I LOVE YOTSUBATO! (Sorry… I get easily excited.) Besides being my personal favorite manga series – so, ahem, I might be a bit biased – and besides the fact that it’s the cutest darn manga ever… I think Yotsubato is something every Japanese-learner should read once, especially if you’ve never read through a manga in its original language or think you’re not smart enough to read “real Japanese” yet.
For the uneducated, Yotsubato is the story of a happy, energetic girl with green hair named Yotsuba and her adventures with her father and the next-door neighbors. But I figured my recommendation alone might not be enough, so here are four very good (and hopefully convincing?) reasons why you should read Yotsubato!:
1. No Excuses.
A long time ago, back in the days when my Anki deck had 300 cards, the days when I still hadn’t figured out how to conjugate group-one verbs, and in the days when I still watched anime with the dreaded English subtitles on, I had convinced myself that I wasn’t ready to read manga yet.
Maybe when I reached 2,000 sentences, or hit the arbitrary level thirty on the JALUP scoreboards, I could understand a manga. I had already tried twice; I got a volume of Death Note and two of One Piece (They’re for kids, right? And they’re cool!) and gave them a try. Unfortunately, I just couldn’t figure them out. I didn’t even know what a well-intentioned “ふん” meant.
So they were my excuses as to why I couldn’t read manga, at least until I found Yotsubato. I had it at the recommendation of it being a good manga for beginners, but I didn’t have high expectations for my abilities. Surprisingly, I could actually read it. I was so happy when I finished the first chapter. It felt AWESOME!! That was the last time I told myself manga was too hard for my poor, shriveled up brain.
2. Everyone can read it.
One of the best parts of Yotsubato! is that anyone can read it, even if you don’t understand it. When I began reading, I couldn’t understand much of the dialog (Especially from the grown-ups. Kids… I like kids. Yeah.), but I could still understand what was going on. There’s a lot of big pictures and most of the time you can tell what’s going on from the pretty illustrations. (Did I mention that I love the art? I do.)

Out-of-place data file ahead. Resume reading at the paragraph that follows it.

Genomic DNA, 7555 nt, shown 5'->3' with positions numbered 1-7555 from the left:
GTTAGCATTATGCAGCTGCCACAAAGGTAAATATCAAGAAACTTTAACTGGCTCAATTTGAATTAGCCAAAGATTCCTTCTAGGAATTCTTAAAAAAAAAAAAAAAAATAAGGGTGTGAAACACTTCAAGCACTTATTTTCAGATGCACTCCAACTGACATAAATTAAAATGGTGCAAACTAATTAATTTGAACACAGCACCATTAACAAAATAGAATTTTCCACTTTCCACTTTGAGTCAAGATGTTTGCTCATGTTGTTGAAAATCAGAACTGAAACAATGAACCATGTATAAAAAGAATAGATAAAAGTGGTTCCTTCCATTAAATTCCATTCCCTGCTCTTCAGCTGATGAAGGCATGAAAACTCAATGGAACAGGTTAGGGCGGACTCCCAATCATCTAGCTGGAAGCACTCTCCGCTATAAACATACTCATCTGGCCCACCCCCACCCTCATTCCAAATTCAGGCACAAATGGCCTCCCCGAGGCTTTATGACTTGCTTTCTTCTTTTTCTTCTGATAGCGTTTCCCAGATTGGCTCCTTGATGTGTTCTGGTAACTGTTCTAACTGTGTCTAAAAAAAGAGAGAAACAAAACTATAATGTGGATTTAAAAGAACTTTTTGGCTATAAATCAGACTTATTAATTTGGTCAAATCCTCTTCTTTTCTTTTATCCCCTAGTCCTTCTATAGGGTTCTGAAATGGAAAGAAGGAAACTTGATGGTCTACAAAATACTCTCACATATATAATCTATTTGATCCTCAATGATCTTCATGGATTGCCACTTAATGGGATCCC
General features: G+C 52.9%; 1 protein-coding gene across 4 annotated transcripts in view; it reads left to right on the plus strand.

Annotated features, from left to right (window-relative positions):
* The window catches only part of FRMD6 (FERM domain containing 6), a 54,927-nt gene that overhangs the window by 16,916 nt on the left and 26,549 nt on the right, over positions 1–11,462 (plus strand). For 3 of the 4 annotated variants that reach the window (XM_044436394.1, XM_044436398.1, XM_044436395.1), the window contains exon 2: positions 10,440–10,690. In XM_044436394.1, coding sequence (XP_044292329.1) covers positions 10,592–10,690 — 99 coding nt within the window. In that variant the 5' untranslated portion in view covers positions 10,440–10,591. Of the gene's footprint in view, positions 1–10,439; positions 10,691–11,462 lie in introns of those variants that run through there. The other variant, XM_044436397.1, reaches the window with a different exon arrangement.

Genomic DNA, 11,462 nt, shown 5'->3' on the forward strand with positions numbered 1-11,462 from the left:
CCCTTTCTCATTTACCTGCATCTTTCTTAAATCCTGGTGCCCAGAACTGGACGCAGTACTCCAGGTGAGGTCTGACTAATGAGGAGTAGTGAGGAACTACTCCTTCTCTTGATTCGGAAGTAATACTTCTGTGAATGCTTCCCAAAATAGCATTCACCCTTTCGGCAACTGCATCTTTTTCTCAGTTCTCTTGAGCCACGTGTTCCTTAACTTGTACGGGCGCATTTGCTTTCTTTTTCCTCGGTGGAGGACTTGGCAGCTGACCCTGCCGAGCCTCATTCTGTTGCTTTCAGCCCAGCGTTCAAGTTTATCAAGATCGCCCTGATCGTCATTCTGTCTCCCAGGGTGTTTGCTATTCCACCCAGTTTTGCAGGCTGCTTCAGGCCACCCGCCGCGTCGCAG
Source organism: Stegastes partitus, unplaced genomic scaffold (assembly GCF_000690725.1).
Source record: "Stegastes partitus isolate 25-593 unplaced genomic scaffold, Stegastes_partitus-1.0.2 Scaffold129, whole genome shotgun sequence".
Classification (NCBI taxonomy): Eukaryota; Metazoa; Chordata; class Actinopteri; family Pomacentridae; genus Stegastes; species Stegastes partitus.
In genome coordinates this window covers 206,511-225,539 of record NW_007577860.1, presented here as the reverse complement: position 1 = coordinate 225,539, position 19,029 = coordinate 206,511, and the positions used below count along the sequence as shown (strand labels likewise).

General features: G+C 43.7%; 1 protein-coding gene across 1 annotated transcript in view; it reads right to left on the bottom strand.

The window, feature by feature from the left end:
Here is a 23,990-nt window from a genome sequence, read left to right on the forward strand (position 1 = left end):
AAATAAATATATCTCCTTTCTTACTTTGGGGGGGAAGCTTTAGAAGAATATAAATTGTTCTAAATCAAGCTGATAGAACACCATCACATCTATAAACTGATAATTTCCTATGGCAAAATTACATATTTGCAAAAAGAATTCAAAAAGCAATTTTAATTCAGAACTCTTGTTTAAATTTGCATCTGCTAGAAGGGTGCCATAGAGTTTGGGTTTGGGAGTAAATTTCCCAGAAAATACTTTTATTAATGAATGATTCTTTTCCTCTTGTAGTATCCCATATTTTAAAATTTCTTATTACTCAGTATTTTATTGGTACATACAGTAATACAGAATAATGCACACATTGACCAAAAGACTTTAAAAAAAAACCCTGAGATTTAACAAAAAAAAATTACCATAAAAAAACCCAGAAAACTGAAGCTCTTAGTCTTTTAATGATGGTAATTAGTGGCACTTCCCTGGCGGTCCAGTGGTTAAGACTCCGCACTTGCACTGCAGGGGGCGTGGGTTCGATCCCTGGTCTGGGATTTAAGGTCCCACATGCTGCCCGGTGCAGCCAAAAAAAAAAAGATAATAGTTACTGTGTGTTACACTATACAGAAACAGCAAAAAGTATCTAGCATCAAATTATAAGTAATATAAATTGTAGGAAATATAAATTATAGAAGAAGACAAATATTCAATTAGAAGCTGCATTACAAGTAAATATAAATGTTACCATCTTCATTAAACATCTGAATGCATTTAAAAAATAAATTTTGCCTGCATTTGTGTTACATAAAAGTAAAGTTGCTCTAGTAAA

It’s hard if you’re a natural perfectionist to skip whole conversations, but there’s no need to get everything right. Skim over things. It’s no fun if you force yourself to have two dictionaries, an encyclopedia and a grammar book open next to you while you read. But if you’d like to have a better understanding of it, come back later once you’ve read through it and go over what you missed last time. Sometimes I mark down words I’d like to add to my Anki deck on a piece of paper next to me while I’m reading. Yotsubato! has plenty of furigana, so it’s never a chore to look anything up.
3. Easy, peasy words.
One of the common problems I hear from gung-ho beginner manga-readers is the appearance of a lot of uncommon words. You see, when you read Naruto or One Piece, you’re not just reading Japanese, you’re also reading ninja-ese and pirate-ese. There’s nothing wrong with learning these words, and they’ll be useful if you see them a lot, but sometimes they can be a big hindrance. I remember reading something about space travel once, with Wikipedia Japan in the next tab, looking up all the big words that I had never even seen before, and wondering to myself, “Am I ever going to see these words again?”
Yotsubato! is all common, almost-everyday speech. In fact, it’s so everyday, I bet even the dumb characters from the Genki I textbook would be able to understand it. (No offense to メアリーさん. She’s cute.)
Another thing that scares people off is slang. The dreaded slang. Yotsubato isn’t free of slang – Yotsuba’s dad isn’t exactly the most eloquent speaker – but it’s nothing you usually can’t figure out by reading it out loud. じゃねぇ is a bit easier to say than じゃない, after all, and who can remember to say しまう when ちゃう is just as good? Of course, anything you can’t parse can usually be filled in by context.
4. It’s freaking funny.
I never laugh out loud. The closest I ever get to laughing out loud is writing an “lol” on somebody’s Facebook status. But for some reason, Yotsubato always gets me laughing. I giggle like a little kid. I have to take care to read it alone lest everybody I know think I’ve lost my marbles. The art is especially hilarious. Unless you have a heart made out of steel and cardboard, I think it’s impossible not to laugh at Yotsuba’s many expressions. It’s actually the funniest thing I think I’ve ever read.
I think one of the biggest obstacles to transitioning out of boring textbook-Japanese is the perceived difficulty of it. Do you have any easy manga/books you hold dear to your heart? I could always use some more easy-reading recommendations, too. I’m not as smart as I look, you know. :)
Written by: Eric